“Many speak well, but few can do well.” Thus wrote Anne Bradstreet, America’s first poet and a witness to Puritan thought. In her “Meditations Divine and Moral,” she makes a statement that speaks to both the importance of personal morality to Puritans and a certain degree of ambiguity as to how that is achieved. “That house which is not often swept makes the cleanly inhabitant soon loath it, and that heart which is not continually purifying itself is no fit temple for the spirit of God to dwell in.”
Such a statement might have been written by John Owen, but the real question when examining the works of Anne Bradstreet is what she saw as the true source of her purification: personal effort or the working of the Spirit. The American Puritans are both famous and infamous for their moral code. Sometimes this was rooted strongly in Reformation thinking regarding grace, but sometimes it lapsed into a kind of simple moralism. So what did Anne Bradstreet mean when she spoke of the heart “purifying itself?”
In her poem “Of the Four Ages of Man,” Bradstreet makes clear her belief in the absolute corrupting power of the sinful nature. She has a child say, “Stained from birth with Adam’s sinful fact, / Thence I began to sin as soon as act.” A young man proclaims, “My lust doth hurry me to all that’s ill: / I know no law nor reason but my will,” and later continues, “Such wretch, such monster am I, but yet more, / I have no heart at all this to deplore, / Rememb’ring not the dreadful day of doom, / Nor yet that heavy reckoning soon to come.” Bradstreet herself noted that, “As I grew up to be about 14 or 15, I found my heart more carnal, and sitting loose from God, vanity and the follies of youth take hold of me.”
Bradstreet speaks of a God who is active in the world and terribly concerned with the deeds of individuals, constantly holding them to account.
“He that would keep a pure heart and lead a blameless life must set himself always in the awful presence of God. The consideration of His all-seeing eye will be a bridle to restrain from evil and spur to quicken on to good duties. We certainly dream of some remoteness betwixt God and us, or else we should not so often fail in our whole course of life as we do, but he that with David sets the Lord always in his sight will not sin against Him.” (“Meditations Divine and Moral”, #63)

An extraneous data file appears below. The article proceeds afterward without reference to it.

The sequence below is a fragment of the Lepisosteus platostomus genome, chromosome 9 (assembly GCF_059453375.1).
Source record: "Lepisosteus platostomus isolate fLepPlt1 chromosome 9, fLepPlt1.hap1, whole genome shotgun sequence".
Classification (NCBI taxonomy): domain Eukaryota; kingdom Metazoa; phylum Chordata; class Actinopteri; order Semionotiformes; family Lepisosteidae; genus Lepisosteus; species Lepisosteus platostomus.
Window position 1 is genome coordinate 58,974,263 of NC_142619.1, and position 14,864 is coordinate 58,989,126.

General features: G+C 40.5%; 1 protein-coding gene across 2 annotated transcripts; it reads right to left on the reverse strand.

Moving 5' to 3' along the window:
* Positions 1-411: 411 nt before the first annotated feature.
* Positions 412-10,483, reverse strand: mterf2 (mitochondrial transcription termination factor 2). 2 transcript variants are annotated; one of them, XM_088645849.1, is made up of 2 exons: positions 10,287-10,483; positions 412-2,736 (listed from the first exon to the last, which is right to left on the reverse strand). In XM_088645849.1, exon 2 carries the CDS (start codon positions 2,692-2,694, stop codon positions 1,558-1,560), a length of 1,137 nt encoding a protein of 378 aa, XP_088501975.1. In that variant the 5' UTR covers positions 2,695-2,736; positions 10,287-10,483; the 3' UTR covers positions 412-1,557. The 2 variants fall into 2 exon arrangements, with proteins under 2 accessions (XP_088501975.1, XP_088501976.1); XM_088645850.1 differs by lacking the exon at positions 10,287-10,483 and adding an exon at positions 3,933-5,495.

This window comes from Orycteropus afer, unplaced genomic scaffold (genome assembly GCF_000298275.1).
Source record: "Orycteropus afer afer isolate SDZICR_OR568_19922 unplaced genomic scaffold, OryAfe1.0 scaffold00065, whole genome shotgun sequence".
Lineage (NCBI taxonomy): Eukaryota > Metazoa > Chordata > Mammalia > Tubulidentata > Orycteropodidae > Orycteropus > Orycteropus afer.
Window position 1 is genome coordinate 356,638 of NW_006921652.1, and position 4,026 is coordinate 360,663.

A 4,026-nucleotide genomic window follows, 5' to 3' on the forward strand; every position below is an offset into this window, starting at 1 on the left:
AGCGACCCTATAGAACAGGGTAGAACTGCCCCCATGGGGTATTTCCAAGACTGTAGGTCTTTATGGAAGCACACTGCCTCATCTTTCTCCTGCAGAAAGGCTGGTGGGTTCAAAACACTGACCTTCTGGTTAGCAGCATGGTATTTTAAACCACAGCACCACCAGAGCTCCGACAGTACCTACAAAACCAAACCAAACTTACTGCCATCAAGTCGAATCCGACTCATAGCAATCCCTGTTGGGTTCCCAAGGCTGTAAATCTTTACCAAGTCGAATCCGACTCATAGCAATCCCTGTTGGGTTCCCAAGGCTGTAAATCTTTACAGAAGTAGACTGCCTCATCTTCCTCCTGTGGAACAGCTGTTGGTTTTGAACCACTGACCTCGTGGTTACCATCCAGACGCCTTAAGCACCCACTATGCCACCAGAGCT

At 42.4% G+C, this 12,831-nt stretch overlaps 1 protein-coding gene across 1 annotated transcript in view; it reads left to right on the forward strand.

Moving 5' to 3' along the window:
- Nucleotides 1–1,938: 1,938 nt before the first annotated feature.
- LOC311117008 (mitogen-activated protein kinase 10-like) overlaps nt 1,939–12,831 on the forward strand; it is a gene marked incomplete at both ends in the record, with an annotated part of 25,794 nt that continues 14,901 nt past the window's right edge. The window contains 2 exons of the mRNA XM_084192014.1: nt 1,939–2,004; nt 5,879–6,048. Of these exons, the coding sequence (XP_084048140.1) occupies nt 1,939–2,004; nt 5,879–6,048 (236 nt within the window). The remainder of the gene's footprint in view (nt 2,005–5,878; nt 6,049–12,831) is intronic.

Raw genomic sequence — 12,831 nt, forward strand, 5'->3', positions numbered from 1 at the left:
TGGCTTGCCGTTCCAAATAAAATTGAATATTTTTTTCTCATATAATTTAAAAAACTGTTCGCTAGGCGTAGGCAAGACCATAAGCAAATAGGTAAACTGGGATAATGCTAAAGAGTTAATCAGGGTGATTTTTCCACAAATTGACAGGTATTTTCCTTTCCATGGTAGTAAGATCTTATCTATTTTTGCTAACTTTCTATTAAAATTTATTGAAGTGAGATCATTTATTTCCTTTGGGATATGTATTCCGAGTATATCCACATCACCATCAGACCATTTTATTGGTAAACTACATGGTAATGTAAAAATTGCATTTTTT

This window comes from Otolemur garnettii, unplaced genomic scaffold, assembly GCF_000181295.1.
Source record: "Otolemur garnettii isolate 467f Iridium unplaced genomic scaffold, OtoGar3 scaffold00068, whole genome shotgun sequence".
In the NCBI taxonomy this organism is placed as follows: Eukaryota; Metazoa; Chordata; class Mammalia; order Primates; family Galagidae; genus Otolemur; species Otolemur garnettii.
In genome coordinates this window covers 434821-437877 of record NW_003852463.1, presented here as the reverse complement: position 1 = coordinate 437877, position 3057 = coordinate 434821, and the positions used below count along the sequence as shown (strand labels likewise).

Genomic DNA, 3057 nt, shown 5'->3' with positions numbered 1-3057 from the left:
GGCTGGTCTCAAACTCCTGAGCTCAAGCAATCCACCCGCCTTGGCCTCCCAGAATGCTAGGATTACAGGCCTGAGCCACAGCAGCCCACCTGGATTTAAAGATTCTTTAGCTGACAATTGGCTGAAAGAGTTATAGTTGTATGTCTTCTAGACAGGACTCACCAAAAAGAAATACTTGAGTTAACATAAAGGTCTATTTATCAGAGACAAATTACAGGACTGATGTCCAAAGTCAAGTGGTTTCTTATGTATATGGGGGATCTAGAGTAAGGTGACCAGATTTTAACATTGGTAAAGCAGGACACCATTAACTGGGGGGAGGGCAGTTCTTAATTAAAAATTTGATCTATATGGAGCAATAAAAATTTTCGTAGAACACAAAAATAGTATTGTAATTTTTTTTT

In “Of the Four Ages of Man”, an old man concludes, “But what I have done well, that is my proper; / He that in youth is godly, wise, and sage, / Provides a staff then to support his age.” Taken together, this can give the impression of a judgmental God who must be constantly appeased through self-improvement efforts. Yet, if we look elsewhere in Bradstreet’s writings, we see that she did not subscribe to the notion that a human being could ever work their way into pleasing God. Rather, she held very much to the distinction between flesh and spirit, even writing a poem titled “The Flesh and the Spirit” in which these two figures speak to one another. At one point, the spirit says,
“Be still thou unregenerate part,
Disturb no more my settled heart,
For I have vowed (and so will do)
Thee as a foe still to pursue.
And combat with thee will and must,
Until I see thee laid in th’ dust.
Sisters we are, yea, twins we be,
Yet deadly feud ‘twixt thee and me;
For from one father are we not,
Thou by old Adam wast begot,
But my arise is from above,
Whence my dear Father I do love.”
Elsewhere, she makes a very clear statement that behavior modification is not enough to achieve redemption.
“Men that have walked very extravagantly and at last bethink themselves of turning to God, the first thing which they eye is how to reform their ways rather than to beg forgiveness for their sins. Nature looks more at a compensation than at a pardon, but he that will not come for mercy without money and without price, but bring his filthy rages to barter for it, shall meet with miserable disappointment, going away empty bearing the reproach of his pride and folly.” (“Meditations Divine and Moral”, #66)
Thus, we must conclude that Anne Bradstreet believed that the pursuit of morality, while absolutely necessary, could only be accomplished under the power of the Spirit, and not by any innate goodness in human beings. In this, she was very much in line with the teachings of the Reformers and the leading Puritans in England.